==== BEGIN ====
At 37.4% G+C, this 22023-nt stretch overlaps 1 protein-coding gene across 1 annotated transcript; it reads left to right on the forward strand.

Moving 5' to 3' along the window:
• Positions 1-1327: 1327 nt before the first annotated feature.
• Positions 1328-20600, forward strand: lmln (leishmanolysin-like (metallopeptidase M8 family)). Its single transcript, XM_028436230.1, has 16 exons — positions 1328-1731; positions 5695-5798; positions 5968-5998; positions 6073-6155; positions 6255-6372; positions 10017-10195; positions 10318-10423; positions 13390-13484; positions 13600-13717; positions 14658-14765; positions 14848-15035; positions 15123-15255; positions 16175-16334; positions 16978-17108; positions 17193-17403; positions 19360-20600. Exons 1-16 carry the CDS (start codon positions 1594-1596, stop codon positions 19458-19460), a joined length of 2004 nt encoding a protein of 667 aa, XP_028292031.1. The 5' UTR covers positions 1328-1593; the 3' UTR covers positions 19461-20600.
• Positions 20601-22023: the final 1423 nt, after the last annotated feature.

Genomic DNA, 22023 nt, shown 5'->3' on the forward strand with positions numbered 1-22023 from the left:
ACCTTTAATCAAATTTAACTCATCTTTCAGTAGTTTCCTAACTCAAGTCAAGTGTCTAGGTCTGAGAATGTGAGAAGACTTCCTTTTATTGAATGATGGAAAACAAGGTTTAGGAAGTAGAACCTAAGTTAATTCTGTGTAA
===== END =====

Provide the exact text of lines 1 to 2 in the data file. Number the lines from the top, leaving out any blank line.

At 37.4% G+C, this 22023-nt stretch overlaps 1 protein-coding gene across 1 annotated transcript; it reads left to right on the forward strand.

Moving 5' to 3' along the window: